Matt is 13 years old.
Paul is Matt's dad. He saw the AA logo on my polo when I climbed into the van and introduced himself. He's a self-proclaimed lurker on many of the Asylum's boards but posts every once in a while and feels like it's a good community of people to learn from "once you figure out who's who in terms of being helpful vs. having an agenda."
We all have an impromptu lunch together the next day. Centralian and proprietor of Essential Audio, Brian Walsh, is at the next table so I ask if he wants to join us. After determining it's cool to record our conversation, I turn on the DVR.
Stephæn H: So, Dad's taken you to the Denver audio show. Whaddya think about that?
Matt: I think it's a great experience. I'm really into audio and vinyl and just the music.
SH: Oh? How did you get into vinyl? I thought your generation had moved into the digital age.
Matt: Supposedly, yes.
SH: New music?
Matt: Yeah, stuff that's like, just electronics - the reason I like the British bands -- the Who, The Beatles -- is because they didn't have someone telling them you can't do this, but you can do this ... so it was all real! And I'm influenced by that.
SH: Favorite Who album?
Matt: It's gonna have to be Tommy.
SH: And I heard you have the blue-box Beatles collection.
Matt: BC-13. Yup! Got it!
Paul: Part of it, keep in mind, is that Dad is down in the family room with this obsessive hobby, wires laying all over. Thank God I've got a wife that tolerates that. So I'm down there obsessing over the obsession. But this has allowed Matt to experience -- and I -- because we have both found that even though we listen to both formats, when we are in that environment and really want to sit and listen -- as he's saying -- that clearly the vinyl has more of a ... hmmmm, pleasing effect... more of a ....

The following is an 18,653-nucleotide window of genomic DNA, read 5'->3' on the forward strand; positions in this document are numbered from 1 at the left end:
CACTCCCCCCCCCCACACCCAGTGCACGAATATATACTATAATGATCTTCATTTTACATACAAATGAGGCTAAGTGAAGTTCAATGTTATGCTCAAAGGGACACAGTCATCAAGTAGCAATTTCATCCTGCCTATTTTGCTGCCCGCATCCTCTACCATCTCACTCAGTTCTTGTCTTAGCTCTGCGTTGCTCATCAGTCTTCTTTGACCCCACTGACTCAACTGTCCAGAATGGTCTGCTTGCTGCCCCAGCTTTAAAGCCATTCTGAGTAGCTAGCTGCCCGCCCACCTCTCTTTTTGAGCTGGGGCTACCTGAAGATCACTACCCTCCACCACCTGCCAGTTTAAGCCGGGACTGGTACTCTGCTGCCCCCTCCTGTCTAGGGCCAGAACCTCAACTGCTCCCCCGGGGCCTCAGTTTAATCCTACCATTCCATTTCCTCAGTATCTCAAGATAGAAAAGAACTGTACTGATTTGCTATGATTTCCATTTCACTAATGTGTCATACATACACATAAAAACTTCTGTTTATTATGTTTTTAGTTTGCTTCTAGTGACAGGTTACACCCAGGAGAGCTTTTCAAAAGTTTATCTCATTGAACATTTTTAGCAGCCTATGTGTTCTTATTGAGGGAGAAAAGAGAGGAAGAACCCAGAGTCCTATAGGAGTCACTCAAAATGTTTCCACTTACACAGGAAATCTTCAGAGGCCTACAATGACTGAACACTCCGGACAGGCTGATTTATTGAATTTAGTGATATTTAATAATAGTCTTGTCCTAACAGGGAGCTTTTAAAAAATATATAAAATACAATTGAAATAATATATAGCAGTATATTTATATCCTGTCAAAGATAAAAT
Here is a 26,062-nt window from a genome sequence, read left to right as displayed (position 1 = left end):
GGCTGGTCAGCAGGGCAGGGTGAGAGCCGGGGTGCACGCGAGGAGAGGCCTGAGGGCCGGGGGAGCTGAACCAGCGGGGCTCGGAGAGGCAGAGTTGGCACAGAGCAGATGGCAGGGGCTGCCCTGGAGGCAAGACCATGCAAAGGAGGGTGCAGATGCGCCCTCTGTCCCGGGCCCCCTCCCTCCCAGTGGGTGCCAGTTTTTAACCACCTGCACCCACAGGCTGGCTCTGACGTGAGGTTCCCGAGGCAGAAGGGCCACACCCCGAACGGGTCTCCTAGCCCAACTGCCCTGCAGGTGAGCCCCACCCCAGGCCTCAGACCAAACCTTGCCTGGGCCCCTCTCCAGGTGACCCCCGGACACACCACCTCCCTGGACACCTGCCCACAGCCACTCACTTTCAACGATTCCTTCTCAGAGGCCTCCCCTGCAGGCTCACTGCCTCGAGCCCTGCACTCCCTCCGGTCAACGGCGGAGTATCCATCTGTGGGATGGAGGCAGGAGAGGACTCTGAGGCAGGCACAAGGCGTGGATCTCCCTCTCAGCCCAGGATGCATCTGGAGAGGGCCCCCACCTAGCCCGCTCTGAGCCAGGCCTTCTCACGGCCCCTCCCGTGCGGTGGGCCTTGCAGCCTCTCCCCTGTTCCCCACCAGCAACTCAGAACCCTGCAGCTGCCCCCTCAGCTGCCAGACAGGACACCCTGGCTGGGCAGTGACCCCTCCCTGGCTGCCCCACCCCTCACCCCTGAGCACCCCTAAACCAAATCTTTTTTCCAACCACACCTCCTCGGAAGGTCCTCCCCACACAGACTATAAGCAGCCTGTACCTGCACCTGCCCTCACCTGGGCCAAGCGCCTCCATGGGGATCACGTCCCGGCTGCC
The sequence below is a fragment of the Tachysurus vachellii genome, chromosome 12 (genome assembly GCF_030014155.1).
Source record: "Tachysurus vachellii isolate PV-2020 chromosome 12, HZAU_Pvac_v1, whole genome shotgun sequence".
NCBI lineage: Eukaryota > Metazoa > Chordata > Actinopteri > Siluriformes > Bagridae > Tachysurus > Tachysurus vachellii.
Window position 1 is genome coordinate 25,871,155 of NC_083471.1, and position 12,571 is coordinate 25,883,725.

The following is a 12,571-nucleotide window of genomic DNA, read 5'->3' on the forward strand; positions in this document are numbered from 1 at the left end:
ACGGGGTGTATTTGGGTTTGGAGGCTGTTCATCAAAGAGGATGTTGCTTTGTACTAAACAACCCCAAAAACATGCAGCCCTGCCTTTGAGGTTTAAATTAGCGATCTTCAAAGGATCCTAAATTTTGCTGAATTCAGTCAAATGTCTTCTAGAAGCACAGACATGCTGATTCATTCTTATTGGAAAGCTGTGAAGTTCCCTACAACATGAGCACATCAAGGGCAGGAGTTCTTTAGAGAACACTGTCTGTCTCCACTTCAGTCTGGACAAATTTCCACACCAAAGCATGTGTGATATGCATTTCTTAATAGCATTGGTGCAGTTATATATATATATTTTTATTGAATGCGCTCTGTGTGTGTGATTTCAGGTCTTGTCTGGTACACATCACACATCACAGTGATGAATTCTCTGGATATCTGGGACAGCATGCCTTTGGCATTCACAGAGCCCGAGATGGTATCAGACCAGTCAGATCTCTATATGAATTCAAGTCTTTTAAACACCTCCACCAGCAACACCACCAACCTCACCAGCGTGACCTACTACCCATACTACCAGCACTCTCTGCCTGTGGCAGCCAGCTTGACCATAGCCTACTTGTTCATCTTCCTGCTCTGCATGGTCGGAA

Paul: Yeah, but it's not perfect. It's imperfect in a lot of ways... in a sense, because both formats have appealing aspects and flaws, we're beginning to see some traits peculiar to each medium. So the other day Matt says to me that there are a lot of striking common traits in the newer acts. They are beginning -- by the day -- to seem to be designing everything more and more digital and more and more iPod-ish. All of this pushes him -- and his friends who also wear Led Zeppelin T-shirts -- to be more interested in classic rock and roll.
Matt: Yeah, within my group of friends, two of them really want, for Christmas or their birthdays, a record set. So they'll need turntables and their dads are gonna ask my dad how to get one.
How's that for a variation on the my dad, your dad thing?
Matt: So, it's gonna be great. The new music tools are good if you are going on a plane and you need something portable but the quality, it's not as good as the vinyl. The vinyl brings out bottom, the mids and the treble. It's great because when you sit there and you listen to something that you really like, you sit there and you are frozen.
SH: (feigning disbelief) Frozen?
Matt: It's just so good, you can't move. And part of why it's so good is that it's not perfect. You can hear mistakes (that haven't been processed out).
After citing numerous examples of production flaws and performance flubs on the Stones Let it Bleed, Matt reaffirms that he likes the older music because it's not perfect and because that's what makes it real.
SH: So, are you into your dad's Thin Lizzy stuff?
Matt: Uhm - not so much.
The conversation moves on to products seen at the show and Paul's appreciation of the relationships he's formed over the years as he developed his system. His take is that the majority of equipment out there is good and even if you don't own the very best, it's more important to deal with vendors who have a love of music, who you can call, talk about your latest vinyl find with or generally shoot the breeze with about your mutual love of the hobby.
Paul: It's not the person with the most or best toys that wins. It's the person with the best friends.
Matt: I just know one thing. We're coming back next year for sure. We've already made up our minds because it's so much fun.